New school funding figures provided to Senate Estimates show that government funding increases for Catholic and Independent schools have outstripped funding increases for public schools since 2009. The percentage increase in funding for Catholic and Independent schools was almost double that for public schools despite the fact that public schools enrol the overwhelming majority of students in need of increased support.
According to the Australian Scholarship Group, families face a total bill of nearly $500,000 to send their children to Independent private schools and over $200,000 for systemic religious schools compared to about $50,000-70,000 in a public school. This is a huge difference. Year 12 fees in the elite Independent schools are up to around $30,000 a year and more. Just what do parents get for this enormous outlay?
One thing for sure is that they do not get any better school results. Research published recently by Save Our Schools shows that student test results are no better in private schools than in public schools when like schools are compared. The common perception that private schools deliver better results than public schools is a complete myth.
Charter schools are a central component of current efforts to change the face of public education in the United States. Charter schools are publicly financed, but free of many of the regulations that govern traditional public schools, such as those involving staffing, curriculum, and budget decisions. Independent public schools in Australia are similar to charter schools in some respects such as autonomy in staffing and budget decisions.
A leading US education research economist caused shockwaves amongst the education research community last week by saying that markets don’t work in education. Dr. Margaret Raymond from Stanford University said that after decades of looking at charter schools in the US she has come to the conclusion that the “market mechanism just doesn’t work” in education.
Parents are becoming more and more disillusioned with the NAPLAN tests. New figures released by the Australian Curriculum, Assessment and Reporting Authority (ACARA) show record withdrawal rates from the tests across Australia and in most states/territories this year. It suggests that increasing numbers of parents realise that NAPLAN is not compulsory and are unwilling to put their children through the high stress associated with the tests in schools nowadays.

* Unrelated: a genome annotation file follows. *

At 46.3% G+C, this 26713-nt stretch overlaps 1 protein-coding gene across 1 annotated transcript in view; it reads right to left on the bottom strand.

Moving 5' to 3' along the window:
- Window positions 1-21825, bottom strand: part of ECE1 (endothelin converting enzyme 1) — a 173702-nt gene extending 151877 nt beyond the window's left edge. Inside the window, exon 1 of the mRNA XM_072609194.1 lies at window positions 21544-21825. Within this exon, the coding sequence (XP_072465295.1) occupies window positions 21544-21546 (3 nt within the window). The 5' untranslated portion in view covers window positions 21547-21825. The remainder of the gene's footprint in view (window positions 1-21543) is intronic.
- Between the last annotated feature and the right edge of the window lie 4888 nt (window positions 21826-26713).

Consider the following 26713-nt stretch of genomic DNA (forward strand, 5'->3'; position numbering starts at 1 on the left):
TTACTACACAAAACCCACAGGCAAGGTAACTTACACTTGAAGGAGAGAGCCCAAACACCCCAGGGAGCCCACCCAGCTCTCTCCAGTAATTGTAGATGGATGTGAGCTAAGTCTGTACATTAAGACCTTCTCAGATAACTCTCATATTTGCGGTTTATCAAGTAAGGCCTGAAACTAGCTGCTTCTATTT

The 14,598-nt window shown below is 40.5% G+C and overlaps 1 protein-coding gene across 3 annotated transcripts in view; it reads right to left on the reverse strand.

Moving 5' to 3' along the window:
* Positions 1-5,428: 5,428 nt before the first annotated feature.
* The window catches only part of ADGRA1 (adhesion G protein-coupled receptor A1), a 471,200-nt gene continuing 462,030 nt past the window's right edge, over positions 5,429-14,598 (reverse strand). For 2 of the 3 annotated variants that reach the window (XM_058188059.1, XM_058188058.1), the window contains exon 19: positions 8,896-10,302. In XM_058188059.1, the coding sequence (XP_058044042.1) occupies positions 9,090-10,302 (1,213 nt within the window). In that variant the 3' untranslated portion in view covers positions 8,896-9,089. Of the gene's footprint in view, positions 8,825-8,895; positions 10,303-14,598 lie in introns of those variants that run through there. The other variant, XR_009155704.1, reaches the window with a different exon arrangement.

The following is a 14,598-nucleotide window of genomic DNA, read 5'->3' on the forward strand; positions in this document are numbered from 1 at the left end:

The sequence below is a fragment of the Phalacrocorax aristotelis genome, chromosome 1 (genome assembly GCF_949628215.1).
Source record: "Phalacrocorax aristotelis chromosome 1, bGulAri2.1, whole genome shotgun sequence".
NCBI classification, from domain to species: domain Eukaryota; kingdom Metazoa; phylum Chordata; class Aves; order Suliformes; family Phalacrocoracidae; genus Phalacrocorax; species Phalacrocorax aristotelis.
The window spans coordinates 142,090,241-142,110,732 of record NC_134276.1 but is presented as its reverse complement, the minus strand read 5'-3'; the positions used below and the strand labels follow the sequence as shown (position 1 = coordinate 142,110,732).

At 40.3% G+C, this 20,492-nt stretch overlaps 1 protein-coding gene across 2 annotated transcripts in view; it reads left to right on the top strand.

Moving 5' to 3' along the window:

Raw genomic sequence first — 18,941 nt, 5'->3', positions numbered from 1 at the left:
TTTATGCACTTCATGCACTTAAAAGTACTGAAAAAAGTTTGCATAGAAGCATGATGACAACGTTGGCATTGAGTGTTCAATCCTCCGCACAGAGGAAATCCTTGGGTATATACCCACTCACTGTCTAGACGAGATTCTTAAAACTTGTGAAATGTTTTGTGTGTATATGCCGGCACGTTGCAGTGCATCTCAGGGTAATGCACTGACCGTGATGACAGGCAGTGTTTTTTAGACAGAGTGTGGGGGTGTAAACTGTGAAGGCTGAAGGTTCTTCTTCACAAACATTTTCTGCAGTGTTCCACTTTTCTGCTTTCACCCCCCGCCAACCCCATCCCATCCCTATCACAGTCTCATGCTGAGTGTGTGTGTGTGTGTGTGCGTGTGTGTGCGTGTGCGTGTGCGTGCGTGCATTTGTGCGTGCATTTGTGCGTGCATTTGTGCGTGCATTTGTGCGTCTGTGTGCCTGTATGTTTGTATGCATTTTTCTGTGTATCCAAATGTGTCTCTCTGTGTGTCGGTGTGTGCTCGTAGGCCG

School size is a much debated policy issue. Closing small schools is a sensitive policy issue for many inner urban and country communities in Australia with low or falling enrolments as governments seek to reduce costs.
Arguments for closing small schools and consolidating enrolments into larger schools stem from two presumed benefits of larger schools: first, larger schools promote better quality teaching and learning and, second, they do so at lower costs than smaller schools, that is, larger schools are more economically efficient.
A new paper published by the OECD reviews the literature on the impact of school size on school outcomes and efficiency. It raises a number of issues that should be considered before closing small schools. It shows that small schools may provide better school outcomes for students, especially at the primary school level and for lower socio-economic status students. It also shows that the efficiency benefits of consolidating students in larger schools may be offset to some extent by other financial and social costs.
The following is a summary of the paper. Parts have been edited for ease of reading. Continue reading “Closing Small Schools May be Ineffective and Inefficient”
A leading education academic says that education policy in Australia is based on myths. Professor Stephen Dinham from the University of Melbourne said that Australia is getting “the worst of both worlds” by copying policies from the United States and the United Kingdom. He called for greater scrutiny of these policies by educationalists.
The head of Australia’s leading education research body, the Australian Council for Educational Research (ACER), has questioned the effectiveness of teacher and school incentives as a school improvement strategy. ACER Chief Executive Geoff Masters said that there is little evidence that performance pay for teachers, financial incentives for schools, encouraging competition between schools and sanctions on schools that fail to improve are effective in delivering better student outcomes. Continue reading “Education Chief Says Market-Based Policies are Ineffective”
In a column in The Australian last Monday, Jennifer Buckingham from the Centre for Independent Studies claimed that the expansion of Independent Public Schools will benefit students who have the most to gain. The basis for her claim is that independent public schools in the United States, called charter schools, achieve much higher results for low income and minority students than do traditional public schools. However, her evidence fails to stack up and she is guilty of grossly exaggerating the differences in results.
The Victorian Competition and Efficiency Commission report on school autonomy published at the end of last month is a remarkable document. It finds that the research evidence on school autonomy is inconclusive about its effects on student performance, but then it rejects its own finding and recommends increasing school autonomy. In so doing, it opts for faith over evidence.